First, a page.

After enjoying Paul Kearney’s 2016 Oxford-based tale ‘The Wolf in the Attic’, I sought out this earlier work by him. ‘A Different Kingdom’ was first published in 1993, and republished by Solaris in 2014. It tells the story of Michael, a young boy growing up on a rural farm in County Antrim, Northern Ireland. In the woods near the farm, Michael begins to witness things he can’t explain. Are there strange creatures living in the woods, or does Michael just have an overactive imagination?
‘It is a last breathing space, a final look around at the soon-to-be-felled woods, the rush-choked bottom meadows, the fields with the wild flowers that have seeded for a thousand years and which knew the feet of the Druids.’ (Loc 118)
This is a fairly dark fairy tale which includes some of the standard tropes found in many fantasy stories: a young “hero” sets out on a quest to find a lost family member, he travels through a strange land, and is both helped and hindered by the characters he meets on his journey. He must stay ahead of the dark forces pursuing him, leading to a final confrontation with the “villain” of the book. What separates ‘A Different Kingdom’ from other, similar stories is Paul Kearney’s writing.
“Above the silent rooms on the third floor there is an attic. I know this because I have stood outside and studied the house, the way you study a person’s face to tell if they are telling the truth or a lie.” (Loc 696)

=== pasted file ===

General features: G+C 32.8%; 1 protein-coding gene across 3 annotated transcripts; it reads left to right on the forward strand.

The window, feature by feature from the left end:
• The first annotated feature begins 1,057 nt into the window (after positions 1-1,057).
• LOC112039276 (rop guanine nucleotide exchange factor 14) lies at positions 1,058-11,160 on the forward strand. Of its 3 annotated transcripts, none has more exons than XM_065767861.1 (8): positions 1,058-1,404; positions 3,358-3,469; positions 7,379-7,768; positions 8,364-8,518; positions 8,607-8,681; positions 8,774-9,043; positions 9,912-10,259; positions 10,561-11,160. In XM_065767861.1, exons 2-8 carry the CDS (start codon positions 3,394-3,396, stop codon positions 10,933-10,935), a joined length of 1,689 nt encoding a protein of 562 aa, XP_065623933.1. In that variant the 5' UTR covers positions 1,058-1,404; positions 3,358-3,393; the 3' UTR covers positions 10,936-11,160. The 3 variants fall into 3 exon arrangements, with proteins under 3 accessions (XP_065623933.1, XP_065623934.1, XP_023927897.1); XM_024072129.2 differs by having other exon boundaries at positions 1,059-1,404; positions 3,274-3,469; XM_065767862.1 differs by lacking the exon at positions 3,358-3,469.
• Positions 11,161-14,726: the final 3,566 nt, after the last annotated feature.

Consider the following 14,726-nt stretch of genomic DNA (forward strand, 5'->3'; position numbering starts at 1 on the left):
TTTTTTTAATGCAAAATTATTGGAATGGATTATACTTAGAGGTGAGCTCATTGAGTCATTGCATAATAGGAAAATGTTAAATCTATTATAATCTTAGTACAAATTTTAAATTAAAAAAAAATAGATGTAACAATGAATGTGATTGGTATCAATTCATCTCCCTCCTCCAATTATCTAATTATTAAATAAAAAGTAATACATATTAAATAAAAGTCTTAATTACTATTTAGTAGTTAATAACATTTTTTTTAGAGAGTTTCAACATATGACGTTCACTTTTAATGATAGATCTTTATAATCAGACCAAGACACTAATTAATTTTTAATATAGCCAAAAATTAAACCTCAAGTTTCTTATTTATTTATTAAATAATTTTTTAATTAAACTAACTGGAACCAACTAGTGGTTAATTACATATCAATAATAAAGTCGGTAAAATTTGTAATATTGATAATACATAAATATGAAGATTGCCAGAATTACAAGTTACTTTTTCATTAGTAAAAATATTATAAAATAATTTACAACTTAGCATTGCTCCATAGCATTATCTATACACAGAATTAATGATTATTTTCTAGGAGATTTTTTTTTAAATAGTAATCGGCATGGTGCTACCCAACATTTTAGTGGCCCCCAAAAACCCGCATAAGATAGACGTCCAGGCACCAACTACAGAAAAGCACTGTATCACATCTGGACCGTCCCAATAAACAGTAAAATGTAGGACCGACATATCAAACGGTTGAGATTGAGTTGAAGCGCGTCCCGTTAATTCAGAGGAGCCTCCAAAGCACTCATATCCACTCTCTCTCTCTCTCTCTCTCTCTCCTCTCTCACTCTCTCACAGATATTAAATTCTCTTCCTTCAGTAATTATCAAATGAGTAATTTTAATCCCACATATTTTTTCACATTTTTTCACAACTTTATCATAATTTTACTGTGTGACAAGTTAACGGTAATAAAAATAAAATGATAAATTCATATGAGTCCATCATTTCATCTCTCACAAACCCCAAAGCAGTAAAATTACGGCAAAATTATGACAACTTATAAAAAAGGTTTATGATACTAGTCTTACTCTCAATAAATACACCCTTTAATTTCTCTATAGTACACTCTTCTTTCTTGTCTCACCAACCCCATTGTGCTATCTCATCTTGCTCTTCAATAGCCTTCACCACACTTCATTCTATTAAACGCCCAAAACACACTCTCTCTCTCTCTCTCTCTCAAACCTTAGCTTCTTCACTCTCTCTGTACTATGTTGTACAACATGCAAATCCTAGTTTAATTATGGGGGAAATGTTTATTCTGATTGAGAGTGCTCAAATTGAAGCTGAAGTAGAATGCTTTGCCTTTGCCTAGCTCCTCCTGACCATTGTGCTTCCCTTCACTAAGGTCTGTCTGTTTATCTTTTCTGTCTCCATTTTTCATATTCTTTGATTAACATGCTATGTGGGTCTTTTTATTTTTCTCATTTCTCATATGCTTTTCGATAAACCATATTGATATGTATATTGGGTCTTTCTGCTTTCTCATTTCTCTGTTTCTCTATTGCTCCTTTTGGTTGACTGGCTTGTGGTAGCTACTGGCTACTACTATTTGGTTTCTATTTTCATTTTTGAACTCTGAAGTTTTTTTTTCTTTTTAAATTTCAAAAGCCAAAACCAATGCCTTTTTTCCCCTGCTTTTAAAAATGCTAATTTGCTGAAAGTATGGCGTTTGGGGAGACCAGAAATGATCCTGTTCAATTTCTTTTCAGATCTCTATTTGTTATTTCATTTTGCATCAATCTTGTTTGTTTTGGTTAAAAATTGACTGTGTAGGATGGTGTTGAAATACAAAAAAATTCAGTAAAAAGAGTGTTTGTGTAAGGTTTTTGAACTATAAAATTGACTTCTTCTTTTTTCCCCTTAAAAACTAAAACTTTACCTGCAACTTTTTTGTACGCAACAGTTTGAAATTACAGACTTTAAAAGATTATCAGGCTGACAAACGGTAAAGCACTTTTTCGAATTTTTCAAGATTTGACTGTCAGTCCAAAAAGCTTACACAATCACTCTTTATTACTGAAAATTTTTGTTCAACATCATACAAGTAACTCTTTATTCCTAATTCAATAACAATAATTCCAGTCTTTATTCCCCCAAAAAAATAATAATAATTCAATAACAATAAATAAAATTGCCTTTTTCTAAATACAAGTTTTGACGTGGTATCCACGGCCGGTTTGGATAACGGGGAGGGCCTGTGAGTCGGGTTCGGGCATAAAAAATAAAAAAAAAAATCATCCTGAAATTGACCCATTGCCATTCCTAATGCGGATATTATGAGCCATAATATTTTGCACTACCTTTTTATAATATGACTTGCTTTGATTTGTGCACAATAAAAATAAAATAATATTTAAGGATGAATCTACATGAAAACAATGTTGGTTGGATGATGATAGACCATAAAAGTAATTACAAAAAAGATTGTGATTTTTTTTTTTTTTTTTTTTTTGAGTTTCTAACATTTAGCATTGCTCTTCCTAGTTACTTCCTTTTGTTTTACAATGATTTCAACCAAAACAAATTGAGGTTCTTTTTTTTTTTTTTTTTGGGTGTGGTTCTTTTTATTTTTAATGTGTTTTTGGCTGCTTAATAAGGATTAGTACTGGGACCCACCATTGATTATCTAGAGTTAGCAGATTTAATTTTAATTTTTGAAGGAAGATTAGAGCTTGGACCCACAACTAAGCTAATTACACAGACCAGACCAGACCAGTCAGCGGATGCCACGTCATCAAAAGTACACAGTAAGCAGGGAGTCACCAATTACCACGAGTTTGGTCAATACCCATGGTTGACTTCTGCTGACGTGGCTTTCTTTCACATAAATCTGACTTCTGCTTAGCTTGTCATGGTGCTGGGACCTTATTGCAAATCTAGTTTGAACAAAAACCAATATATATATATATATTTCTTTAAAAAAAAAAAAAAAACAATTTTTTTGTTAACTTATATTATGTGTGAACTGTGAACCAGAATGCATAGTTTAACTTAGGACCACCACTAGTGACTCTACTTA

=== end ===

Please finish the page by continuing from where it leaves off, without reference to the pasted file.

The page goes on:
Northern Irish writer Paul Kearney has written a number of novels beginning with A Different Kingdom in 1993. He went on to write The Monarchies of God series (1995-2002), and The Macht trilogy (2008-2012), which are both rated highly on book review sites and blogs. The Wolf in the Attic was released in May, 2016.
England, 1929. Anna Francis, a 12-year-old refugee from Greece, lives with her father in a big, old house in Oxford. She is taught by a home tutor and confides in her doll Penelope. After witnessing a shocking event in the fields near her house, she becomes mixed up in a strange adventure involving her father, a couple of well-meaning Oxford professors, the Romany, and a mysterious group known only as “the Roadmen”. Continue reading
Happy New Year to everyone! Here’s to another year of reading and (hopefully) blogging.
I enjoyed a great trip back to Manchester, England to visit my dad. The return journey to Japan took longer than expected due to delayed flights and a rather surreal transit in Beijing airport. But I made it home with bags and senses in one piece. Just.
I tried my hardest NOT to buy more books over in the UK but as you can see from the picture above, I failed. Only four, right? That’s what I keep telling myself. At least I didn’t have to post any over this time. Continue reading